Consider for example, “… To Become an Avenger,” the Amazing Spider-Man Annual for ’66 (Stan Lee, Don Heck). The Avengers offer Spidey membership on condition he bring in the Hulk. First we have the obligatory scene where Spidey and the Assemblers get under each other’s skin and come to blows. Then, as Spider-Man swings off to take on the Hulk (stomping through New York in the aftermath of the Secret Empire plotline), it occurs to them hey — they never explained they want to cure Bruce Banner, not hurt him!

The result? Spider-Man realizes the Hulk is just a frightened man-baby (I think it’s the first story to take that tack) and lets him go. Which is a bad idea — like the Joker, the Hulk’s a time bomb that will inevitably go off — but it could be avoided if the Avengers hadn’t had that brain-dead moment. Or even if Spider-Man had told them why he didn’t bring in the Hulk.

Comics aren’t unique in this; I can think of lots of sitcom and soap-opera plotlines that could be resolved easily with some straight talk. But that’s no excuse.

#SFWApro. Top covers by Sekowsky, JLA #27 by Murphy Anderson, Spidey cover by Romita.


  1. Darthratzinger

    When You´re a kid at first it´s great to see various super-heroes fight each other. And then the endless cop-outs got annoying like the Thor-Hulk fight in an issue of Thor that took place between the panels of an earlier Avengers issue. It was one stalemate after another and if You had read a couple of them it felt like filler issues. Only when there were definitive winners and losers it felt special. But that was so rare that I can´t think of an example on the spot.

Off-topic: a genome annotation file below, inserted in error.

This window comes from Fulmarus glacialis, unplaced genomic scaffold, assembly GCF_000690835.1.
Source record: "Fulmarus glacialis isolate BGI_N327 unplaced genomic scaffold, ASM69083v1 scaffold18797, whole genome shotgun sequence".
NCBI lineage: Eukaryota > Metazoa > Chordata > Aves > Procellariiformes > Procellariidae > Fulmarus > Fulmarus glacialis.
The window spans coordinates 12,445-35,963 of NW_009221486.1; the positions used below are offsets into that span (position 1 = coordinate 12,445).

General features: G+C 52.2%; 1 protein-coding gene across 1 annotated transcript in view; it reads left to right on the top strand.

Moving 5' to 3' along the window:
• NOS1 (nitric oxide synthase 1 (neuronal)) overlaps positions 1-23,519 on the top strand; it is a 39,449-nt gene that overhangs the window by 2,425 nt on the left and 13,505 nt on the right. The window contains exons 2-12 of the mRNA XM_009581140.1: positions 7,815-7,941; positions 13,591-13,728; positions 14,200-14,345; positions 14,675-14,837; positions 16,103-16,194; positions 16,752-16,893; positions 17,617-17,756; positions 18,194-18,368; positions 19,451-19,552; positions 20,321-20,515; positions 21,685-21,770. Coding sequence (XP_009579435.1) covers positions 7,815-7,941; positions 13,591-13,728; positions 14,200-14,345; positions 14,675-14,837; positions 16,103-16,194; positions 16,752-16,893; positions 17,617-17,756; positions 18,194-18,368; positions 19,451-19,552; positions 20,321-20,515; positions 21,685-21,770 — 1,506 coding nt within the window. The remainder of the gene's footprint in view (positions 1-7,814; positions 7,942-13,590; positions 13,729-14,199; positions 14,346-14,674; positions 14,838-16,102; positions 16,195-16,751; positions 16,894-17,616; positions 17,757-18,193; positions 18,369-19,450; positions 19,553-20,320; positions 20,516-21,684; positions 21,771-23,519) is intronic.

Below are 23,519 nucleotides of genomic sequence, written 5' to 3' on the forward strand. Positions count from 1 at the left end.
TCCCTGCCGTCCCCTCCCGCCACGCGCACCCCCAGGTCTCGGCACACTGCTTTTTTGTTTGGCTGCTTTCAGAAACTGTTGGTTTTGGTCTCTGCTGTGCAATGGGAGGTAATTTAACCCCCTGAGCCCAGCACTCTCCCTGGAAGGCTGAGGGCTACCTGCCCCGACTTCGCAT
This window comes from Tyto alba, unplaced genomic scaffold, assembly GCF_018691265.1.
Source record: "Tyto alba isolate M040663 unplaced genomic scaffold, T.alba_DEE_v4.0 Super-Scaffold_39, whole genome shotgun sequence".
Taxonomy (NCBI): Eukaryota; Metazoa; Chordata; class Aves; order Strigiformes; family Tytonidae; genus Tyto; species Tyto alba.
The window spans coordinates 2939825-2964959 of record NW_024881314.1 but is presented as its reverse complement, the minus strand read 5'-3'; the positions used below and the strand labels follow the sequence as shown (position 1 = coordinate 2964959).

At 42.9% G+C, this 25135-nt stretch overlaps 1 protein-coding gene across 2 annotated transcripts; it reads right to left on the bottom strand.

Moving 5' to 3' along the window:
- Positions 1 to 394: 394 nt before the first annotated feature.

As an adult I got more of a kick out of something like Cap and Batman assessing each other and then deciding not to fight and instead investigate what´s going on behind the scenes. What was also great about this situation was them just leaving there teammates and letting them continue beating each other up.

  2. Le Messor

    This has always bugged me, too. Especially when I spent years hearing about how The Fantastic Four was a breath of fresh air; they aren’t just a bunch of ciphers with different powers – they actually have internal conflict!
    I finally read early Fantastic Four, and they’re always at each other’s throats, hostile and antagonistic to each other. This is not better, people!

      1. Le Messor

        I’m definitely not disagreeing with it being new and different; it’s just, that doesn’t necessarily mean ‘good’. The comics were good, but the interpersonal relationships within them could be… less than.

  3. A friend of mine used to joke about inventing a “sane soaps ray” that would force people in soaps (we were both watching some prime-time soaps at the time) to act reasonably: “Why Celeste, rather than listen to Alexis fill my head with rumors I thought I’d come and ask you directly.”